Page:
1. MedicalMarijuana Inc News:
American Osteopathic Association Voices Support for
The organization considers rescheduling marijuana to Schedule II crucial for cannabis research efforts.
The American Osteopathic Association (AOA) believes that cannabis should be reclassified under United States federal law.
In a new resolution approved by the AOA House of Delegates, the representative member organization for more than 137,000 osteopathic physicians and medical students argues that rescheduling marijuana as a Schedule II substance is necessary for facilitating more research.
“As a growing number of states change laws to facilitate the use of medical cannabis, it is important that we have a strong foundation of research that can support evidence-based policies,” said AOA President William S. Mayo, DO.
“Given the proven efficacy at treating certain symptoms, reclassification would reduce barriers and increase our understanding of how to safely and effectively use cannabinoid drugs for our patients, many of whom do not respond to other treatments.”
Under the Controlled Substances Act, cannabis is classified as a Schedule I substance, the most restrictive of the categories that is reserved for substances with no accepted medicinal properties and a high risk of addiction.
This classification creates financial and logistical obstacles for researchers.
As a Schedule I substance, cannabis that is used in clinical trials requires approval from the Food & Drug Administration, the Drug Enforcement Administration, and the National Institutes of Health (NIH).
In a resolution passed at the AOA’s Annual House of Delegates Meeting in Chicago in July, the AOA points out that 30 U.S. states and the District of Columbia have passed legislation to legalize medical marijuana when recommended by a doctor.
It also calls attention to a recent study by the National Academies of Sciences, Engineering, and Medicine that found “conclusive or substantial evidence” of cannabis’s various therapeutic properties.
“This new policy is recognition of an evolving landscape and the need to support evidence-based policies that serve the needs of our patients,” added Mayo.
“We call on Congress to end the restrictions placed on medical cannabis research by appropriately reclassifying the drug.”
The AOA serves as the certifying body for osteopathic physicians and the accrediting agency for osteopathic medical schools.
It also promotes public health and encourages scientific research.
Efforts to Reschedule Marijuana
The AOA is the latest organization to call for rescheduling marijuana.
The American Legion has repeatedly urged the White House to reschedule marijuana to allow for more research into its potential therapeutic benefits for Veterans.
The American Veterinary Medical Association recently approved a resolution to begin exploring how to advocate for cannabis reform to facilitate research opportunities for both human and veterinary applications.
Scientists from Salk Institute, a renowned biomedical research facility in California, have said they believe they could find a cannabis-based Alzheimer’s disease cure if cannabis were to be rescheduled so they could conduct the studies they needed.
Various federal lawmakers have introduced cannabis legislation this year.
Earlier this summer, Senate Minority Leader Chuck Schumer (D-NY) introduced a bill to remove marijuana from the federal controlled substances list altogether.
The Marijuana Freedom and Opportunity Act would allow individual states to decide how cannabis should be regulated while also easing restrictions for interested cannabis researchers.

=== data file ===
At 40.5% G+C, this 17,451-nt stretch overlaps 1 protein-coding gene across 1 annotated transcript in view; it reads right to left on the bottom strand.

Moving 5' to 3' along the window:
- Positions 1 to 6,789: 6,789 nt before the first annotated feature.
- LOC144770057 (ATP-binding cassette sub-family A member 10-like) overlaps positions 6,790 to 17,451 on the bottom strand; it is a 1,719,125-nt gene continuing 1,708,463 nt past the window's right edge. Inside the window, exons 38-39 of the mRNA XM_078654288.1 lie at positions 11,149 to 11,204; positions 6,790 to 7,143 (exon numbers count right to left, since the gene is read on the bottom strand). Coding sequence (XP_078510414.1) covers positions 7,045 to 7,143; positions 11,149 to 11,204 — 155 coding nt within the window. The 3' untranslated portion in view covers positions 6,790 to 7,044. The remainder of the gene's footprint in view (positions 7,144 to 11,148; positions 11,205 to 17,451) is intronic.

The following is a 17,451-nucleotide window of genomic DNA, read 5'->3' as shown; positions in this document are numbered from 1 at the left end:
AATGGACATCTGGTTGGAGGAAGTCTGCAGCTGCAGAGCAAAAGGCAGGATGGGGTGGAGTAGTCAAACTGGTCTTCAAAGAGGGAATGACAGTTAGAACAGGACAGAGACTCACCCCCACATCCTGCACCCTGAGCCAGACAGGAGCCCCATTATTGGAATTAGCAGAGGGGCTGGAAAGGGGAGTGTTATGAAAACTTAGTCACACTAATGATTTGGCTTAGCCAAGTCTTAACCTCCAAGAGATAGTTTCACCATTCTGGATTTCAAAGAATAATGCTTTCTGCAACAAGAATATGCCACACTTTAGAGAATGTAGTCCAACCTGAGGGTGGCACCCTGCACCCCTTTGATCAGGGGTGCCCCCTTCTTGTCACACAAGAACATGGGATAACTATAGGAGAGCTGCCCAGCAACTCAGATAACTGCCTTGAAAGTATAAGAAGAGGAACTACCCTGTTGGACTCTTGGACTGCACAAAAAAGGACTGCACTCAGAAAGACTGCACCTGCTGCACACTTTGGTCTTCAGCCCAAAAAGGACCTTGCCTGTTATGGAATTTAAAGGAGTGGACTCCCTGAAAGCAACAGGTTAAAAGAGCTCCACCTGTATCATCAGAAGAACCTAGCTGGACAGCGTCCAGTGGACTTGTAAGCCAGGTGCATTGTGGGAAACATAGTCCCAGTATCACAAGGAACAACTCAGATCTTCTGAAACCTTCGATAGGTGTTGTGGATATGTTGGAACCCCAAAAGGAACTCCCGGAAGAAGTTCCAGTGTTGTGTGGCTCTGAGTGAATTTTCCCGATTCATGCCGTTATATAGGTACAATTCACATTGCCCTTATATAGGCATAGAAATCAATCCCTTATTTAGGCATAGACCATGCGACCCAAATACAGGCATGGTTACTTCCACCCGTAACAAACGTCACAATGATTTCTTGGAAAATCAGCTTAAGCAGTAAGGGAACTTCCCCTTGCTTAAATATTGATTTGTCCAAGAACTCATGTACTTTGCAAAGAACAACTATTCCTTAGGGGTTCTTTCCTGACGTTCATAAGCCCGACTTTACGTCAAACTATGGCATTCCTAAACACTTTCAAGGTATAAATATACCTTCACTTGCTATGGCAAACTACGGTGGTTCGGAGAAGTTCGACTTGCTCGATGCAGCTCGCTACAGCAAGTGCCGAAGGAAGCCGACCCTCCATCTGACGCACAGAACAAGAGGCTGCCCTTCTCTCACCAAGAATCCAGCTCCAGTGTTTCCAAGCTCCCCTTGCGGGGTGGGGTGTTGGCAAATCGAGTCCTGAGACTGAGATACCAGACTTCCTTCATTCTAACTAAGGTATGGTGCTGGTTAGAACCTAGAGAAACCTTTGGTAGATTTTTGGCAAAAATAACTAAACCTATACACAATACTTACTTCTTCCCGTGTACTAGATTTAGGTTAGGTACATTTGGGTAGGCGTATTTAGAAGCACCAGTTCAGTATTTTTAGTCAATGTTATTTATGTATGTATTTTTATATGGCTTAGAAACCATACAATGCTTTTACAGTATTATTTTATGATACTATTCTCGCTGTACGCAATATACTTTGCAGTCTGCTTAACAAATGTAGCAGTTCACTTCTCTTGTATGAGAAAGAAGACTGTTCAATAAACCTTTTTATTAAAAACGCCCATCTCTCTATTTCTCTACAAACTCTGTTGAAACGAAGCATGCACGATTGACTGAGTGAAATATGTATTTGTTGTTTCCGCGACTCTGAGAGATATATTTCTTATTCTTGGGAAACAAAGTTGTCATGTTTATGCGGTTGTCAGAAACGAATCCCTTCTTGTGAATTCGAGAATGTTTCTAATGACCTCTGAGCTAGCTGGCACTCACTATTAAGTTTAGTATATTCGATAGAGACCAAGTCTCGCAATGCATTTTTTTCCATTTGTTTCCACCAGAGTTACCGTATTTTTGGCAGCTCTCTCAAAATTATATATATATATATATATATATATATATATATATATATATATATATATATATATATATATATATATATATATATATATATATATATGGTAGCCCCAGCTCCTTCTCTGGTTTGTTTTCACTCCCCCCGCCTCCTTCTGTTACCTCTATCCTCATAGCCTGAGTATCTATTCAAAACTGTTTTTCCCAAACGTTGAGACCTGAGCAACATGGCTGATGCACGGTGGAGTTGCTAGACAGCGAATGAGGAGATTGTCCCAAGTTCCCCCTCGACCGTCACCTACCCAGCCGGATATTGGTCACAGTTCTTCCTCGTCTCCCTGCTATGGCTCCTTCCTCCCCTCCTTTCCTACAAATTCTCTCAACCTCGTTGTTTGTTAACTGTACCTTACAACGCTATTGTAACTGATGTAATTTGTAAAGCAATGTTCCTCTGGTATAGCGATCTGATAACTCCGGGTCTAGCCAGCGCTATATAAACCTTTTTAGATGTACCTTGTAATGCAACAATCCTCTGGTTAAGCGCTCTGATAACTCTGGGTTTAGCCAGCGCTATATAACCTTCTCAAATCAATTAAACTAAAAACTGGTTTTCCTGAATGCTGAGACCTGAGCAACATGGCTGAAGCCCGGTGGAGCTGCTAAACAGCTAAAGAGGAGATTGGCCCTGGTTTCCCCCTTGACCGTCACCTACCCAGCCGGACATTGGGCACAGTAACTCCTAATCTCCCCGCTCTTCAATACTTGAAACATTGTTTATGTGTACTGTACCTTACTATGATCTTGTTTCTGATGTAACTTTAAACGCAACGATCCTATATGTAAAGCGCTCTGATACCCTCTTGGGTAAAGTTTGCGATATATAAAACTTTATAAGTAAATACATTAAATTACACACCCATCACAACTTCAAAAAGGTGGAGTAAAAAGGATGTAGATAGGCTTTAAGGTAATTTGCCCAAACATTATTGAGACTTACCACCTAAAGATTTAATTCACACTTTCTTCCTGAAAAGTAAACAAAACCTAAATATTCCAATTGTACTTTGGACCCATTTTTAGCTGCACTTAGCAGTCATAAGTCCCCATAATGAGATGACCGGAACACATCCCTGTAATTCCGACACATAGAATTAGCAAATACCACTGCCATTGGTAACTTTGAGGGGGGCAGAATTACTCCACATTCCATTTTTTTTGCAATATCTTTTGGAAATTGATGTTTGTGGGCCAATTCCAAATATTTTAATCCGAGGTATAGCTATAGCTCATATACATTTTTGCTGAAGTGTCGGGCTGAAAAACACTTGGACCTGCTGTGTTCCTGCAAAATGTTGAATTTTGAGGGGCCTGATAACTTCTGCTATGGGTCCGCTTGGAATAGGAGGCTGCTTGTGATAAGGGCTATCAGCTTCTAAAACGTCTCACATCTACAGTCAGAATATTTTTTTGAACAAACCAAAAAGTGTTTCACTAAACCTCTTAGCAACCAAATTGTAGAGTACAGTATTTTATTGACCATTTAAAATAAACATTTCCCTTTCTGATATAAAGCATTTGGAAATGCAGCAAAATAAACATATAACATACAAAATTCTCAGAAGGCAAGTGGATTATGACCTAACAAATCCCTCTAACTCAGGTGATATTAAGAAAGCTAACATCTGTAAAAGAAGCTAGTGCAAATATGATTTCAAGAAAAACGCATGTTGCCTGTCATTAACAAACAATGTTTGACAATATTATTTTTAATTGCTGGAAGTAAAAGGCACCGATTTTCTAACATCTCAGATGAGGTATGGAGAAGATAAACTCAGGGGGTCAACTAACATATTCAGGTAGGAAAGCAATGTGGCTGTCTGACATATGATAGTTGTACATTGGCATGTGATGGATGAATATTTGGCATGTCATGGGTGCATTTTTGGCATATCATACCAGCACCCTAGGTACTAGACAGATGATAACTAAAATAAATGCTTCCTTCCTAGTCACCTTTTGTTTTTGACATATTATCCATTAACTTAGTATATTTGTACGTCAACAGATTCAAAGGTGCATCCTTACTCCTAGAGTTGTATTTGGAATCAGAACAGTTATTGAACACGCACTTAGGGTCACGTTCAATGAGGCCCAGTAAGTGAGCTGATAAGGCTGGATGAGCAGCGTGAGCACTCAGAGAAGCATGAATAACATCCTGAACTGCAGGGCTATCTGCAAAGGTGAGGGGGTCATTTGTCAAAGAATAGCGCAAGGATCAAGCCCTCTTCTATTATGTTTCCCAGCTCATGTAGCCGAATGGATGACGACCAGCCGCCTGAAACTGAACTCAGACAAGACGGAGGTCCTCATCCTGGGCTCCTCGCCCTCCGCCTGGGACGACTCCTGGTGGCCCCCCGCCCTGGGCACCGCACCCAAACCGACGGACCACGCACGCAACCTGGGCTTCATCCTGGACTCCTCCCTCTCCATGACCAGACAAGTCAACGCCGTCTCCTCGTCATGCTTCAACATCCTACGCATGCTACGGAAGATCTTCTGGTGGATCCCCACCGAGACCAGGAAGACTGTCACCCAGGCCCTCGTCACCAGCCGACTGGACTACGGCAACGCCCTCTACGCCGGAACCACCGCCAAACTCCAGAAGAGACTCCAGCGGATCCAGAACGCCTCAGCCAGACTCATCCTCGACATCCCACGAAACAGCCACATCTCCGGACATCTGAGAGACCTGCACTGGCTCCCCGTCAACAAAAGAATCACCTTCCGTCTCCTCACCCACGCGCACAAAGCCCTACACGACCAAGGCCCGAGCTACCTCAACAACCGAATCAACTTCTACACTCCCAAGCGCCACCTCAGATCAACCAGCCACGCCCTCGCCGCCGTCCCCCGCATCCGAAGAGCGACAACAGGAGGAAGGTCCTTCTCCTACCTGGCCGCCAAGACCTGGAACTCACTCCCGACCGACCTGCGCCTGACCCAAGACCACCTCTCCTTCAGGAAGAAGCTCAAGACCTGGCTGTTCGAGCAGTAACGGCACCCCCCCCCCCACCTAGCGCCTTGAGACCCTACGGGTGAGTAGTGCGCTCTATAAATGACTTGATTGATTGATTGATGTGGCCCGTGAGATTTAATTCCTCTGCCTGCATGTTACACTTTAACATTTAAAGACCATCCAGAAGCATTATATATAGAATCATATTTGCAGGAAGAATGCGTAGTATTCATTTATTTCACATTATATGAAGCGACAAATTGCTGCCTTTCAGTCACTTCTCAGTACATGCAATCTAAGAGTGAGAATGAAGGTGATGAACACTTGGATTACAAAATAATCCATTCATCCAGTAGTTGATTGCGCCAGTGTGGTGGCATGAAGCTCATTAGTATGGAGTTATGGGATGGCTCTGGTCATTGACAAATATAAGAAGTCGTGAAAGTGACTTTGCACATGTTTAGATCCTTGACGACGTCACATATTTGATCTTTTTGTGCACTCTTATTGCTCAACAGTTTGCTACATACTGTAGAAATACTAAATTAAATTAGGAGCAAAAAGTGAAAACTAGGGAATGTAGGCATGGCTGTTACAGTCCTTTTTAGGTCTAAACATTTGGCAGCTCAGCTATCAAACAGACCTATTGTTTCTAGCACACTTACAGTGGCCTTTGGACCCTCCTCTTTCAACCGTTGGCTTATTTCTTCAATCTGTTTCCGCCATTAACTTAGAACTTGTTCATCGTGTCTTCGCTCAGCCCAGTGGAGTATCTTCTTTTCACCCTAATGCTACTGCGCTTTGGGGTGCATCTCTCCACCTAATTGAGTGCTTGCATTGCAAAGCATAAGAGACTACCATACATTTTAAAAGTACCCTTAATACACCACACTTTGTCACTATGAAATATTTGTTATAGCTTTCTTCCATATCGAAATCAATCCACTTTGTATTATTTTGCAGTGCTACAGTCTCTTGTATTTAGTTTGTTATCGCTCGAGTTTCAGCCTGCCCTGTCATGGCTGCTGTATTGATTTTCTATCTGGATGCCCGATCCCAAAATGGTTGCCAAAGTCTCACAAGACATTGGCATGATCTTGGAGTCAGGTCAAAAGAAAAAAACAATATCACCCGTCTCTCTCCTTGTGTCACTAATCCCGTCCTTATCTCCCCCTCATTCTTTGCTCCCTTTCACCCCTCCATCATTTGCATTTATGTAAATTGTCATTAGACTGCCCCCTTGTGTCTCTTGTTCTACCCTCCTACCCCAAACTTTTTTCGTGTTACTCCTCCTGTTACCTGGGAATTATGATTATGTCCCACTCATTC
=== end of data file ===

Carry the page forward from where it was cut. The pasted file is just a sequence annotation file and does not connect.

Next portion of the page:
Cannabis could help treat inflammatory bowel
diseases which affect millions, first study shows
Chemicals in cannabis can mimic the signals the body uses to regulate inflammation in the gut and could help treat serious chronic bowel conditions like Chron’s disease and ulcerative colitis, scientists have said.
Research from the University of Bath said the findings could help explain why some patients with inflammatory bowel diseases (IBD) report medical marijuana can help their symptoms.
The trials are only in mice at this stage, but could lead to new drug targets for disorders which affect millions of people around the world.
Professor Randy Mrsny, from the University of Bath’s Department of Pharmacy and Pharmacology, said: “We need to be clear that while this is a plausible explanation for why marijuana users have reported cannabis relieves symptoms of IBD, we have only worked in mice and have not proven this experimentally in humans.
“However our results may provide a mechanistic explanation for anecdotal data that cannabinoid exposure benefits some colitis patients.
“For the first time we have identified a counterbalance to the inflammation response in the intestine and we hope that these findings will help us develop new ways to treat bowel diseases.”
Crohn’s disease and ulcerative colitis are the two most common forms of inflammatory bowel disease and affect 300,000 people in the UK, according to Crohn’s and Colitis UK.
They are chronic conditions and over a life-time the repeated damage from inflammation to the cells of the gut and intestine can require surgery for complications.
The researchers from Bath worked with colleagues at the University of Massachusetts Medical School to conduct their study, which is published in the Journal of Clinical Investigation.
They found gut inflammation is regulated by two processes, which are constantly in flux to respond to changing conditions in intestines.
Previous research identified the first process – a pathway promoting an aggressive immune response in the gut, which is useful to destroy dangerous pathogens but can damage the lining of the intestine when immune cells attack indiscriminately.
The second process, revealed in the new research, turns off this inflammation response via molecules transported across the cells lining the gut into the intestine cavity.
This response requires a naturally-produced molecule called endocannabinoid, which is very similar to cannabinoid molecules found in cannabis, the researchers say.